Finally, I’m not saying it would necessarily increase the growth rate. I used the phrase ‘growth potential’ — which I actually gave some thought to. I’m mostly interested in endogenous growth; “capturing” new industries and new technologies. In the end, I suppose that will lead to sustained higher growth rates as well, but its a bumpy ride.

    Whats maybe even more important is our growth rate relative to the growth rates of competitors. I don’t think we’ll grow nearly as fast as China will in the next decade. But we can and should grow strongly relative to other advanced industrialized countries. We need to do what we can to make sure that we continue to grow at a steady pace and reforming the health care system is necessary to making that happen.


    Sean Safford

    May 28, 2009 at 4:03 pm

  6. BTW, Mankiw is riffing on an essay by Krugman (and a book) called Pop Internationalism. Its really good on the competitiveness of countries.



    May 28, 2009 at 5:18 pm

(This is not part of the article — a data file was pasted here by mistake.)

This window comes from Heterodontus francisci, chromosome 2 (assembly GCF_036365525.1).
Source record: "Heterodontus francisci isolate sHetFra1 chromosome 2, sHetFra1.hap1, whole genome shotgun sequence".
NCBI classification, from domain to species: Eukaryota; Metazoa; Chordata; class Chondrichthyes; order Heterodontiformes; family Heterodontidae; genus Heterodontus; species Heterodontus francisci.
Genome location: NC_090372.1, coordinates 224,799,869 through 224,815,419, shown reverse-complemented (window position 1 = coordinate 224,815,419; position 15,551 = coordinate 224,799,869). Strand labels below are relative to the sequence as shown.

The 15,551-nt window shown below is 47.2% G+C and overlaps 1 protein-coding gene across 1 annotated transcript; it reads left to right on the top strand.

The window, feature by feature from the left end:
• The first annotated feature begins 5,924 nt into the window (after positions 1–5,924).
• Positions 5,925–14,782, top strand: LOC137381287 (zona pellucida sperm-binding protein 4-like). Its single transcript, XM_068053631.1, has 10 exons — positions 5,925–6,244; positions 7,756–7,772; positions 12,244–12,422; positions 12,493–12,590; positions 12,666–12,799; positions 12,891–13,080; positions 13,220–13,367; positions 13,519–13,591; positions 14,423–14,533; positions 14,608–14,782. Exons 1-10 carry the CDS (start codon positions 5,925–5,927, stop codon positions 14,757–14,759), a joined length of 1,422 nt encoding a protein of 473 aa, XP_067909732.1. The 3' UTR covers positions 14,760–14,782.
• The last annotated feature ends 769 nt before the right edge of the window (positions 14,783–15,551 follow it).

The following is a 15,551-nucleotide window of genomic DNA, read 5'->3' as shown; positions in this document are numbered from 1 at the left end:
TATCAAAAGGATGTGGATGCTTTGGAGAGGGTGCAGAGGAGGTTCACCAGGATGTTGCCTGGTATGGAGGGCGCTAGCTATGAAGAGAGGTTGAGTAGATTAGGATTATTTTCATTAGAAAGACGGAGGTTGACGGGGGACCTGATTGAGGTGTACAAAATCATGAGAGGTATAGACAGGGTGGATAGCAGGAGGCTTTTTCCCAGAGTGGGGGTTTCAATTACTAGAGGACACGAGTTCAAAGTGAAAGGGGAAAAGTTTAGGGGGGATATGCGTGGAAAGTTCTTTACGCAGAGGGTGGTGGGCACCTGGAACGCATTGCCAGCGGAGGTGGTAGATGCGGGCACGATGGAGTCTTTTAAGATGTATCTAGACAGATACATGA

7. Mankiw suggests that getting the cost of healthcare off the backs of corporations won’t improve their competitiveness, because employees take the benefit of the healthcare provided into account in assessing their compensation, and by the rules of supply and demand corporations would have to increase their wages to make up for the health care benefit they no longer provide. This argument may make some abstract academic sense initially, but in fact both analytically and in the real world is close to absurd. First, to make the most obvious point, by Mankiw’s logic pay ought to be higher in companies that don’t offer health care. But it isn’t. There is even evidence that pay is lower – companies not in a position to offer health care to their workers are generally not in the best position to offer higher wages either. Second, if the health care is provided by, say, a government entity instead of corporations, an employee’s overall financial benefit will remain unchanged – it will simply be provided by two entities (the corporation and government) instead of the corporation alone. In such a situation there is ZERO evidence that corporations will have difficulty in attracting workers and will therefore have to increase wages. Third, it is probably true that some employees who are unhappy in their jobs stay in them longer because health care is provided, and may therefore leave once health care is more widely available. But these are hardly the majority of workers, and in any case retaining those employees will involve a host of incentives (like promotional opportunities), of which compensation is only a part, and perhaps the smallest part at that. Finally, the Mankiw explanation falls apart when the situation is examined globally. It is a fact that legacy American companies are today at a competitive disadvantage because they carry the cost of healthcare. If foreign companies without this burden haven’t had to increase their wages, it is hard to see why American companies will. Bottom line, even the basic premises of Mankiw’s argument don’t hold much water.